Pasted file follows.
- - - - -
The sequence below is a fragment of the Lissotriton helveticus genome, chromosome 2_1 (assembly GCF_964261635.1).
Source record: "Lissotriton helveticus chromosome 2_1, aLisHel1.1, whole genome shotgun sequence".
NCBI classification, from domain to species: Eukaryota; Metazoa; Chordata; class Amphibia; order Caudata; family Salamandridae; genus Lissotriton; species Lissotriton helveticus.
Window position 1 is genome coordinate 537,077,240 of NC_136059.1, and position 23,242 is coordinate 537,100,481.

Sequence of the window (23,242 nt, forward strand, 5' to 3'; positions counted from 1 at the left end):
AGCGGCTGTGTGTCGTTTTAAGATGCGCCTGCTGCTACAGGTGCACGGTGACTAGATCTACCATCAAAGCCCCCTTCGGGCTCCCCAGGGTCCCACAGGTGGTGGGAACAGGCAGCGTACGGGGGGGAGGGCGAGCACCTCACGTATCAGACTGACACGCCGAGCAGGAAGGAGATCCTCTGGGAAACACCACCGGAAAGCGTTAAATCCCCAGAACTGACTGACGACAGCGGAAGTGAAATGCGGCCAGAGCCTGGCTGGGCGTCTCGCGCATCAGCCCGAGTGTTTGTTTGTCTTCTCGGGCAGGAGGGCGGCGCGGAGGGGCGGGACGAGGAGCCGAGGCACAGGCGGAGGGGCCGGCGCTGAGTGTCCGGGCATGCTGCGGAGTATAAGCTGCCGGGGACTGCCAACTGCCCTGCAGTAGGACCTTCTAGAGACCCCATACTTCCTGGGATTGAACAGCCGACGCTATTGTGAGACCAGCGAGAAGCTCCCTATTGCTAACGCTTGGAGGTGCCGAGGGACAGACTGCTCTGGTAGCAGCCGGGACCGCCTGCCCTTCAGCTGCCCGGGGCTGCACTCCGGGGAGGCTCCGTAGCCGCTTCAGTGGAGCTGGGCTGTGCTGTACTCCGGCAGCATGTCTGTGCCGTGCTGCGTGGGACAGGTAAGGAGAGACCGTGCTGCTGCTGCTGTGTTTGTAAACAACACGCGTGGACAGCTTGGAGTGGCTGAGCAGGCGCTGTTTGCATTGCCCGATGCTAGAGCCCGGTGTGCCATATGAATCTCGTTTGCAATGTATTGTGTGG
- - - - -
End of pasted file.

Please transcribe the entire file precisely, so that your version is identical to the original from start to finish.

The sequence below is a fragment of the Lissotriton helveticus genome, chromosome 2_1 (assembly GCF_964261635.1).
Source record: "Lissotriton helveticus chromosome 2_1, aLisHel1.1, whole genome shotgun sequence".
NCBI classification, from domain to species: Eukaryota; Metazoa; Chordata; class Amphibia; order Caudata; family Salamandridae; genus Lissotriton; species Lissotriton helveticus.
Window position 1 is genome coordinate 537,077,240 of NC_136059.1, and position 23,242 is coordinate 537,100,481.

Sequence of the window (23,242 nt, forward strand, 5' to 3'; positions counted from 1 at the left end):
AGCGGCTGTGTGTCGTTTTAAGATGCGCCTGCTGCTACAGGTGCACGGTGACTAGATCTACCATCAAAGCCCCCTTCGGGCTCCCCAGGGTCCCACAGGTGGTGGGAACAGGCAGCGTACGGGGGGGAGGGCGAGCACCTCACGTATCAGACTGACACGCCGAGCAGGAAGGAGATCCTCTGGGAAACACCACCGGAAAGCGTTAAATCCCCAGAACTGACTGACGACAGCGGAAGTGAAATGCGGCCAGAGCCTGGCTGGGCGTCTCGCGCATCAGCCCGAGTGTTTGTTTGTCTTCTCGGGCAGGAGGGCGGCGCGGAGGGGCGGGACGAGGAGCCGAGGCACAGGCGGAGGGGCCGGCGCTGAGTGTCCGGGCATGCTGCGGAGTATAAGCTGCCGGGGACTGCCAACTGCCCTGCAGTAGGACCTTCTAGAGACCCCATACTTCCTGGGATTGAACAGCCGACGCTATTGTGAGACCAGCGAGAAGCTCCCTATTGCTAACGCTTGGAGGTGCCGAGGGACAGACTGCTCTGGTAGCAGCCGGGACCGCCTGCCCTTCAGCTGCCCGGGGCTGCACTCCGGGGAGGCTCCGTAGCCGCTTCAGTGGAGCTGGGCTGTGCTGTACTCCGGCAGCATGTCTGTGCCGTGCTGCGTGGGACAGGTAAGGAGAGACCGTGCTGCTGCTGCTGTGTTTGTAAACAACACGCGTGGACAGCTTGGAGTGGCTGAGCAGGCGCTGTTTGCATTGCCCGATGCTAGAGCCCGGTGTGCCATATGAATCTCGTTTGCAATGTATTGTGTGG